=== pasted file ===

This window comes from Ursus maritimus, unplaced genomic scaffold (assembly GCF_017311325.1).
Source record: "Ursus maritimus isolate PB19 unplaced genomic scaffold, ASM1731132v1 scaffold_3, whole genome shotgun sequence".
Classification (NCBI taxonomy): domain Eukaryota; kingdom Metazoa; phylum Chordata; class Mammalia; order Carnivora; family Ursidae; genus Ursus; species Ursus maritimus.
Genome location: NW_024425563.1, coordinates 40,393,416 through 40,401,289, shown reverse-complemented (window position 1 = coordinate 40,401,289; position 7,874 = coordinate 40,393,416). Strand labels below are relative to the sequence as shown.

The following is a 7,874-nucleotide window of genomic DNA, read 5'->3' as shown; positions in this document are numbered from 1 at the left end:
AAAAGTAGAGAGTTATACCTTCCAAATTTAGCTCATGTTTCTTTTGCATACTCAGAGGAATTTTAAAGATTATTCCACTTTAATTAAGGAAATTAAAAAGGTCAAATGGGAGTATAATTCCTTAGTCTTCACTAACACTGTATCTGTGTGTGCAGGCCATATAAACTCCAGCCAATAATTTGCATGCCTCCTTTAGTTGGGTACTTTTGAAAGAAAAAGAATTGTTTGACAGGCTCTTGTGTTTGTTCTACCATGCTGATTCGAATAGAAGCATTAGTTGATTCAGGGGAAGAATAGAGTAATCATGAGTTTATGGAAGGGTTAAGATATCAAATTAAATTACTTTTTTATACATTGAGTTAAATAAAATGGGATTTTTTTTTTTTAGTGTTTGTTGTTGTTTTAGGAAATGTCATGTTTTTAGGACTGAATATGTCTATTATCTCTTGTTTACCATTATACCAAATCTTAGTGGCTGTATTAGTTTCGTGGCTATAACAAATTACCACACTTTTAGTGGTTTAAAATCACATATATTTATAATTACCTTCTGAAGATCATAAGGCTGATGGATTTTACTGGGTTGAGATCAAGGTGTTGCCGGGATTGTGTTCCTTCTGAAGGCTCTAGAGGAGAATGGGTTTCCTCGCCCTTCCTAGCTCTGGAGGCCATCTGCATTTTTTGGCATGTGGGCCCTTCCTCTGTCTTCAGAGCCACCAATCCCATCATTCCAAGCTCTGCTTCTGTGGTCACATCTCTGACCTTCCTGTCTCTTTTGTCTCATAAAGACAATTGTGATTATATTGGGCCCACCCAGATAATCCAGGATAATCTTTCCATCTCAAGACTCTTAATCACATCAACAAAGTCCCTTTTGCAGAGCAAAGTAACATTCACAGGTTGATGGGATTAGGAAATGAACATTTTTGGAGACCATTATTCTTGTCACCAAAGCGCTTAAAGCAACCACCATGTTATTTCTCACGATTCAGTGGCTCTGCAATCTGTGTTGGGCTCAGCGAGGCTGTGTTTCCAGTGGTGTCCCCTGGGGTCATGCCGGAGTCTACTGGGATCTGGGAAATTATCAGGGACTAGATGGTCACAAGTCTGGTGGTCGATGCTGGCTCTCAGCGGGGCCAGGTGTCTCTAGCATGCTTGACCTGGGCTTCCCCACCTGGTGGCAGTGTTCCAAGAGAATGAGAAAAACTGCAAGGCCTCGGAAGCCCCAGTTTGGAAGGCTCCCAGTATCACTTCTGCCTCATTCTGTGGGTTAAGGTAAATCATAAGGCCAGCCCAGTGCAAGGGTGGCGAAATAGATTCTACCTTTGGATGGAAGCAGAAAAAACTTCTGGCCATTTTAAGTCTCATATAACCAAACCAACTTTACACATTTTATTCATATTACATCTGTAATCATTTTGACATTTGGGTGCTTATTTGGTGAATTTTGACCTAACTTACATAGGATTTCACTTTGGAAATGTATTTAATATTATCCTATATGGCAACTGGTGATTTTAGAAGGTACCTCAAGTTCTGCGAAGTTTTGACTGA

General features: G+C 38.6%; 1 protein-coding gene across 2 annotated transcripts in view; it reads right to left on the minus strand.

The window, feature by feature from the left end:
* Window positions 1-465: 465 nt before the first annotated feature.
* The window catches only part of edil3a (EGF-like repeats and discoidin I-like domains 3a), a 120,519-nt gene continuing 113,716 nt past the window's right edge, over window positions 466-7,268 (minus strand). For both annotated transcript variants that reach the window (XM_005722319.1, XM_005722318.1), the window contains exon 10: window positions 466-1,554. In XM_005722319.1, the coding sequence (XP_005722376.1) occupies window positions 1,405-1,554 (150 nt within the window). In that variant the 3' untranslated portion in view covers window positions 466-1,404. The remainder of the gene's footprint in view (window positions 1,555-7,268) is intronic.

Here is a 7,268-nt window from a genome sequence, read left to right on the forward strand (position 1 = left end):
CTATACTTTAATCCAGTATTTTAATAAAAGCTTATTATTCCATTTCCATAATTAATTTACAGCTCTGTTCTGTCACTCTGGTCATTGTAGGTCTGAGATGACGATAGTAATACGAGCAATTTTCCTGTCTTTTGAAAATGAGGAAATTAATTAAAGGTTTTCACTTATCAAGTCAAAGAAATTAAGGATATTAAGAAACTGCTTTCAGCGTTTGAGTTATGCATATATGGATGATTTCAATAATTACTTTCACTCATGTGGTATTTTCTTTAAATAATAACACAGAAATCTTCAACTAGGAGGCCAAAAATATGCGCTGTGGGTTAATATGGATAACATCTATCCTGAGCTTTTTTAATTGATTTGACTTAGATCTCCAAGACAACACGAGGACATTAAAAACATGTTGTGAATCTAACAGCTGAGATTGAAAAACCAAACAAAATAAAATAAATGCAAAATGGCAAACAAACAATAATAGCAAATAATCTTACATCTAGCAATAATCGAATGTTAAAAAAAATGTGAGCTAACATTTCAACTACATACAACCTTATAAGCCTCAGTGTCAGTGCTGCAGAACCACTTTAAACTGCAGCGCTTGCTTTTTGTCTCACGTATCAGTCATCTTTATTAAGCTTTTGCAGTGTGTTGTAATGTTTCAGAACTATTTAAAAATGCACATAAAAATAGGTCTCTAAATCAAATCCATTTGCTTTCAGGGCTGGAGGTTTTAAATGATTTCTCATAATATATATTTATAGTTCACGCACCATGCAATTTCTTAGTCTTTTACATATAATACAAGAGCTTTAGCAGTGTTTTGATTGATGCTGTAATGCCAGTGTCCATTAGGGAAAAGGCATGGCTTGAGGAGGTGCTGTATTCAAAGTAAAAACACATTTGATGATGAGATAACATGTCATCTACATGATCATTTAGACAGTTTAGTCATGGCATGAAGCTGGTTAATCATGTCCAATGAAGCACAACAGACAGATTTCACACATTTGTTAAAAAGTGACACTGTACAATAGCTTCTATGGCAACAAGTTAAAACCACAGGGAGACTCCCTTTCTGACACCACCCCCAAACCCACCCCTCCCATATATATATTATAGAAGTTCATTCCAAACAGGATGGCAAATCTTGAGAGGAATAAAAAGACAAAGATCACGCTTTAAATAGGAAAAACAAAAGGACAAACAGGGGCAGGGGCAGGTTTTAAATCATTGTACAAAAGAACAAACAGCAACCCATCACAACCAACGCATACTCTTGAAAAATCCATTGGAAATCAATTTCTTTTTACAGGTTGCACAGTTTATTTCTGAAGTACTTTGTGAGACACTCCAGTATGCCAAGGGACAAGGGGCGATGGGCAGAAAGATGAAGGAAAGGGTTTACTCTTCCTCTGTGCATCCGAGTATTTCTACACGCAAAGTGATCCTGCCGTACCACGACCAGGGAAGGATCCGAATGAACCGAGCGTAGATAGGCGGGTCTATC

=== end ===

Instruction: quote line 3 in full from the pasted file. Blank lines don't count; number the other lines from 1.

Classification (NCBI taxonomy): domain Eukaryota; kingdom Metazoa; phylum Chordata; class Mammalia; order Carnivora; family Ursidae; genus Ursus; species Ursus maritimus.